“One half of the world cannot understand the pleasures of the other.”– Jane Austen, Emma (1813)
In an age when (for whatever reason) admitting you admire Jane Austen is akin to saying you loved the Twilight series, I’m proud to be a Jane Austen student. I enjoy the works of the late eighteenth/early nineteenth-century English novelist so much, not only do I re-read her novels (a chapter each evening from a big old fat Modern Library edition of her Complete Novels), I am also a member of JASNA (The Jane Austen Society of North America) as well as the local Pittsburgh chapter, and I enjoy reading critical analysis, reviews, and commentary on her works. There have been some really good ones lately that the library owns (what?! Did you think I actually bought these? Please!).
A Jane Austen Education: How Six Novels Taught Me About Love, Friendship, and the Things That Really Matter by William Deresiewicz. A charming and funny analysis of Austen’s major works as it relates to the Austen scholar and his life. From his first naïve assumption of Austen as an old form of “chick lit” to the eventual realization of the profound impact of her writing, Deresiewicz carefully analyzes each novel centered around a specific theme.
Why Jane Austen? by Rachel M. Brownstein. A professor of feminist criticism and English literature in New York, Brownstein explores the reasons why Austen’s work still resonates almost 200 years after her death. This is more scholarly than A Jane Austen Education but it is an interesting commentary on the novelist’s genius.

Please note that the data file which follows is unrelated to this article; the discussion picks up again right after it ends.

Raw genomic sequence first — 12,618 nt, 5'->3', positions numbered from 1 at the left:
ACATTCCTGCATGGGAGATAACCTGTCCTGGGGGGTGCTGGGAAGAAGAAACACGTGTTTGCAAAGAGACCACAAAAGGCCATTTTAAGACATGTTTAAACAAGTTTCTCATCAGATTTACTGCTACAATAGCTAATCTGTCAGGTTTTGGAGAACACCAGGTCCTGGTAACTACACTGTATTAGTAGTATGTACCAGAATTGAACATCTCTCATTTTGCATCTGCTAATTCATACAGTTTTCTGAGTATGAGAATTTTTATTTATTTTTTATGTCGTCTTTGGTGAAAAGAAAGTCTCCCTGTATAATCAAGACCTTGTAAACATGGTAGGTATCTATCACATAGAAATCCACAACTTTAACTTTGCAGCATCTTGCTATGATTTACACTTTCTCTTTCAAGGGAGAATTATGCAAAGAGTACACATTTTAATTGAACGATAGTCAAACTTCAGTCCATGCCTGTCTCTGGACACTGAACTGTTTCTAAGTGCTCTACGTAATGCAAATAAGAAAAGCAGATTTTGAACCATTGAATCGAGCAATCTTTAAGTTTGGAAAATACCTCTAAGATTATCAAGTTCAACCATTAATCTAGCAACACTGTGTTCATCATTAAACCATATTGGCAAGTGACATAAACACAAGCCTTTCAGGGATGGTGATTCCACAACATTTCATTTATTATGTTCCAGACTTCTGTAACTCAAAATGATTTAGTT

Jane Austen and Marriage by Hazel Jones. This one is on my reserve list but I have read some preview pages on Amazon. The author explores why marriage was so important in Austen’s time and why it was a prominent theme in her works. Many people today tend to dismiss Austen as a writer of sentimental women’s novels about courtship and marriage but, the fact is, as Austen wrote in a letter to her niece, “single women have a dreadful propensity for being poor.”
The Cambridge Companion to Jane Austen edited by Edward Copeland and Juliet McMaster. This one is also on my reading list and is an updated edition of a 1997 publication. This book consists of several essays written by well-known Austen scholars including Janet Todd and Deirdre Le Faye.
The Annotated Sense and Sensibility edited by David M. Shapard. For the Austen student who just can’t get enough, this is the novel filled with notes on unfamiliar vocabulary, contexts, as well as historical references to occasions and manners. Also includes maps and an amazing bibliography for further reading. Shapard has also done annotated editions (which the library owns) of Pride and Prejudice and Persuasion (and Emma will be published in 2012!).